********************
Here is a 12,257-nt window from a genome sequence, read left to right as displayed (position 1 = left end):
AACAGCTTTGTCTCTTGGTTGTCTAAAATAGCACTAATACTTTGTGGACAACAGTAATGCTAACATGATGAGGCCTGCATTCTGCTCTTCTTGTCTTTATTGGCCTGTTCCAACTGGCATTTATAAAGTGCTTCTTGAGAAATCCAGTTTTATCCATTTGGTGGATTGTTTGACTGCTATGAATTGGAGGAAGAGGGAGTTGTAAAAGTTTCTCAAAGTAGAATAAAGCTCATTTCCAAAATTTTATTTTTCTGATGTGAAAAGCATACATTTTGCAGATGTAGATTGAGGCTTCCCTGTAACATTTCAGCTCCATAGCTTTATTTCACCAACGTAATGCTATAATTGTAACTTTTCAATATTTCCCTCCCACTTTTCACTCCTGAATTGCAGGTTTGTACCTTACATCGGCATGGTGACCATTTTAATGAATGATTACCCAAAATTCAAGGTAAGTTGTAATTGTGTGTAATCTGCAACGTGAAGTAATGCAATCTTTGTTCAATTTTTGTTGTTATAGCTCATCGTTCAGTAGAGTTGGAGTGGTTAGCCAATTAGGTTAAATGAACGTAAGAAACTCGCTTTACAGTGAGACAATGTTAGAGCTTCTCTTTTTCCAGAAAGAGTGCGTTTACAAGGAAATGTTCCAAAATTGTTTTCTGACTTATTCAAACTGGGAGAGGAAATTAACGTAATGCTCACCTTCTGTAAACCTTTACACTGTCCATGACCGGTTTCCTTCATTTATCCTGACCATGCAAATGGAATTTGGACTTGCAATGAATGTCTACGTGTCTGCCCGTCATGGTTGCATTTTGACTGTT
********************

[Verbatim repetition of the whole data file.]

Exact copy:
Here is a 12,257-nt window from a genome sequence, read left to right as displayed (position 1 = left end):
AACAGCTTTGTCTCTTGGTTGTCTAAAATAGCACTAATACTTTGTGGACAACAGTAATGCTAACATGATGAGGCCTGCATTCTGCTCTTCTTGTCTTTATTGGCCTGTTCCAACTGGCATTTATAAAGTGCTTCTTGAGAAATCCAGTTTTATCCATTTGGTGGATTGTTTGACTGCTATGAATTGGAGGAAGAGGGAGTTGTAAAAGTTTCTCAAAGTAGAATAAAGCTCATTTCCAAAATTTTATTTTTCTGATGTGAAAAGCATACATTTTGCAGATGTAGATTGAGGCTTCCCTGTAACATTTCAGCTCCATAGCTTTATTTCACCAACGTAATGCTATAATTGTAACTTTTCAATATTTCCCTCCCACTTTTCACTCCTGAATTGCAGGTTTGTACCTTACATCGGCATGGTGACCATTTTAATGAATGATTACCCAAAATTCAAGGTAAGTTGTAATTGTGTGTAATCTGCAACGTGAAGTAATGCAATCTTTGTTCAATTTTTGTTGTTATAGCTCATCGTTCAGTAGAGTTGGAGTGGTTAGCCAATTAGGTTAAATGAACGTAAGAAACTCGCTTTACAGTGAGACAATGTTAGAGCTTCTCTTTTTCCAGAAAGAGTGCGTTTACAAGGAAATGTTCCAAAATTGTTTTCTGACTTATTCAAACTGGGAGAGGAAATTAACGTAATGCTCACCTTCTGTAAACCTTTACACTGTCCATGACCGGTTTCCTTCATTTATCCTGACCATGCAAATGGAATTTGGACTTGCAATGAATGTCTACGTGTCTGCCCGTCATGGTTGCATTTTGACTGTT